NEW YORK – Two bipartisan bills introduced this week in Congress seek to better prepare the US for potential pandemics and other public health emergencies.
US Reps. Greg Pence, R-Ind., Larry Bucshon, R-Ind., Andre Carson, D-Ind., and Kim Schrier, D-Wash., on Monday introduced a bill to help develop, scale, and distribute diagnostic tests during public health emergencies.
The bill is intended to facilitate the development of diagnostics for use when there is a novel chemical, biological, radiological, or nuclear threat or an emerging infectious disease, according to the text of the Diagnostic Testing Preparedness Plan Act. It includes high-throughput laboratory tests, point-of-care tests, and rapid at-home or point-of-care tests.
The bipartisan bill would direct the US Secretary of Health and Human Services, through the Assistant Secretary for Preparedness and Response (ASPR), to work with other relevant agencies to develop a plan for the rapid development, approval, scaling, procurement, and distribution of diagnostics during a public health emergency. It would direct the ASPR to develop a plan for public and private sector coordination on national diagnostic testing and direct the HHS Secretary and the ASPR to make the plan publicly available within one year of enactment and updated every three years, Pence's office said in a statement. Private sector stakeholders include clinical and diagnostic laboratories, diagnostic manufacturers, healthcare product distributors, and research laboratories, according to the bill.
It would also direct the HHS Secretary and the ASPR to submit an after-action assessment and evaluation report to Congress within one year of the plan being activated.
"Diagnostics are essential for successful disease outbreak containment and response," Pence said in a statement. "It is important the HHS have a blueprint for communicating and collaborating with the private and public sectors to ensure diagnostics are readily available. In order to avoid issues during future public health emergencies, it is crucial for the HHS to be prepared with a plan for diagnostic testing in advance."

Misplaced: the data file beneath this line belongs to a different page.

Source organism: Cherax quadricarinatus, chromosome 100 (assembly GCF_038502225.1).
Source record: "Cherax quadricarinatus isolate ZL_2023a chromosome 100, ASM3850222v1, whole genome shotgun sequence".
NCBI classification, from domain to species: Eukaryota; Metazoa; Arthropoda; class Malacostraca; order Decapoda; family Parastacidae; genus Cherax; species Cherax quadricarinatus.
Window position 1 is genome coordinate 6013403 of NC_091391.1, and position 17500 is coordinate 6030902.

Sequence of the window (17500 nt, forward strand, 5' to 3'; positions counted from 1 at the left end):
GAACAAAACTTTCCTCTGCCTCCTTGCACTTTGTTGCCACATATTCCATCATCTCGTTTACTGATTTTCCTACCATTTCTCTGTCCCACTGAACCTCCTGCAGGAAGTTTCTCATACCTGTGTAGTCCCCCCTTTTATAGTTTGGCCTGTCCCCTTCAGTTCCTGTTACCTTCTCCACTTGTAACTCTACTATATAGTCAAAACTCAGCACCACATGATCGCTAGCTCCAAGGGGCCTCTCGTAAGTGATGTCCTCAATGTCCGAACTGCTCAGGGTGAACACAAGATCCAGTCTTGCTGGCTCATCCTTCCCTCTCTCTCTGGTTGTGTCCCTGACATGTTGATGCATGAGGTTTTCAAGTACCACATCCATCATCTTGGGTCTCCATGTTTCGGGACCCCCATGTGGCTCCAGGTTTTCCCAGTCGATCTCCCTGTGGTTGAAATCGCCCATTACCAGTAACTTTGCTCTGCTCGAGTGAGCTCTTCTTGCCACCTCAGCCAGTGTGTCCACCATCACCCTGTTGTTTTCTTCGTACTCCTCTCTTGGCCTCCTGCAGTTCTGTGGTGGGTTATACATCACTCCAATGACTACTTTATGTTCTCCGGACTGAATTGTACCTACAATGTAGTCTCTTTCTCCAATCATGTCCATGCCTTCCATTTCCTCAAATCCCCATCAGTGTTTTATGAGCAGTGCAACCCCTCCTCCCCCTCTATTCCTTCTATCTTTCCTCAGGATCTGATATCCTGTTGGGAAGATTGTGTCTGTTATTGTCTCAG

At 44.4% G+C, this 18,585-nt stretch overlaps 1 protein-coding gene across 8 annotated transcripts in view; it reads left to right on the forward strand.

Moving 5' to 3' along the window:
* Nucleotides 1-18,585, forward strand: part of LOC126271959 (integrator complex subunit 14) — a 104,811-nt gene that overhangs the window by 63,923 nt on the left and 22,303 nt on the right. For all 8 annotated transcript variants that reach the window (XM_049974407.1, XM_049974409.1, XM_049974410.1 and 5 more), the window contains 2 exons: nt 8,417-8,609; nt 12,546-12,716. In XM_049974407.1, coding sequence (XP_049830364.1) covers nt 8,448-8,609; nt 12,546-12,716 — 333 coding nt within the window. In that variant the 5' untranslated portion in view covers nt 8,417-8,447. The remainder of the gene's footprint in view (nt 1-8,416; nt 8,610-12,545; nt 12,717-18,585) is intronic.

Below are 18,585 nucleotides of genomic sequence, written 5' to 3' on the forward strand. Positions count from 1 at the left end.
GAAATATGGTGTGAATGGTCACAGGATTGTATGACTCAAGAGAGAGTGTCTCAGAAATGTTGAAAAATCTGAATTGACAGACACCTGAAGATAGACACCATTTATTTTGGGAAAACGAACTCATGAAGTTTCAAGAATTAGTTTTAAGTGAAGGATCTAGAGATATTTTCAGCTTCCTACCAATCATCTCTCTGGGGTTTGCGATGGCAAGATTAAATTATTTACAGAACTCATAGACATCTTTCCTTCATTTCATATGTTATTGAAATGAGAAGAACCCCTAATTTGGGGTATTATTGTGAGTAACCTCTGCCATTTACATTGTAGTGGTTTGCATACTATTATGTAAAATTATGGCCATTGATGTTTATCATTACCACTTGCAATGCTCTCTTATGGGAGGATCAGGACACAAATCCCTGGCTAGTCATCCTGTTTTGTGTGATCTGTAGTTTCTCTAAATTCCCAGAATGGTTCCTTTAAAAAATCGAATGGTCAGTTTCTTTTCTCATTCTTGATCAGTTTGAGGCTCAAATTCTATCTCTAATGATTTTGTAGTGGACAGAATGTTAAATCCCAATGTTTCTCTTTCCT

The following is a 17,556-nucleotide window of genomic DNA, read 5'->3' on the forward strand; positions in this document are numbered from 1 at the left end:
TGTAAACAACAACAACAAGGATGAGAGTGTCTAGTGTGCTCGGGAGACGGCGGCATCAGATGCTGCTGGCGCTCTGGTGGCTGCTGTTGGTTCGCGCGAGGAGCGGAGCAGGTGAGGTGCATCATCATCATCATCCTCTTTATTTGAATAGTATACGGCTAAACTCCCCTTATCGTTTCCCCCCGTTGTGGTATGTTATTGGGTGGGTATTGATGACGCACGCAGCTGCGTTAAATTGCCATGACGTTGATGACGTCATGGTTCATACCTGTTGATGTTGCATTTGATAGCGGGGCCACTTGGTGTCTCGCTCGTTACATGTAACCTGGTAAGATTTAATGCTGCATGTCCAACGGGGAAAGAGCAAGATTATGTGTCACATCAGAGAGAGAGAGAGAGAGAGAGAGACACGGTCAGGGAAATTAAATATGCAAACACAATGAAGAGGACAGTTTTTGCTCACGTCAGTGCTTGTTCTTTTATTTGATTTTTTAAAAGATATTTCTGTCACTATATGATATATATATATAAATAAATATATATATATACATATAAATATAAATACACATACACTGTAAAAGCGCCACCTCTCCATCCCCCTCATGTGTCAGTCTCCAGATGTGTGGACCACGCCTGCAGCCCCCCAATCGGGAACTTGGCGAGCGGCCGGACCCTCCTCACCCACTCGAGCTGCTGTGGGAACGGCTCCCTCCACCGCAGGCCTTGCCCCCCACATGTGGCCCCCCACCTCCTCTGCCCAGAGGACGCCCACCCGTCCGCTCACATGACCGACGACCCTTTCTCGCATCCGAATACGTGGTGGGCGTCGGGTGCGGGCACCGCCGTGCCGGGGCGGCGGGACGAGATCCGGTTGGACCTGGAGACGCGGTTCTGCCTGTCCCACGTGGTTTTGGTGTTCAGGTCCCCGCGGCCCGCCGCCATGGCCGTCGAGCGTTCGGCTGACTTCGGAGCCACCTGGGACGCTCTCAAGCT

"One of the lessons learned from the pandemic is that we need to have a comprehensive plan in place that allows private sector innovators and the federal government to work together so that we can rapidly develop and distribute the diagnostic tools needed," Bucshon added.
Meanwhile, also on Monday, a bipartisan group of representatives introduced the Disease X Act of 2023 into the House of Representatives. The bill would establish a program at BARDA to "develop medical countermeasures for viral threats with pandemic potential," including the development of diagnostic tests, therapies, and vaccines.
Introduced by Reps. Lori Trahan, D-Mass., Michael Burgess, R-Texas, Dan Crenshaw, R-Texas, and Susie Lee, D-Nev., the bill would amend the Public Health Service Act to provide for "identification and development of platform manufacturing technologies" needed to develop and produce medical countermeasures for viruses and families of viruses with pandemic potential.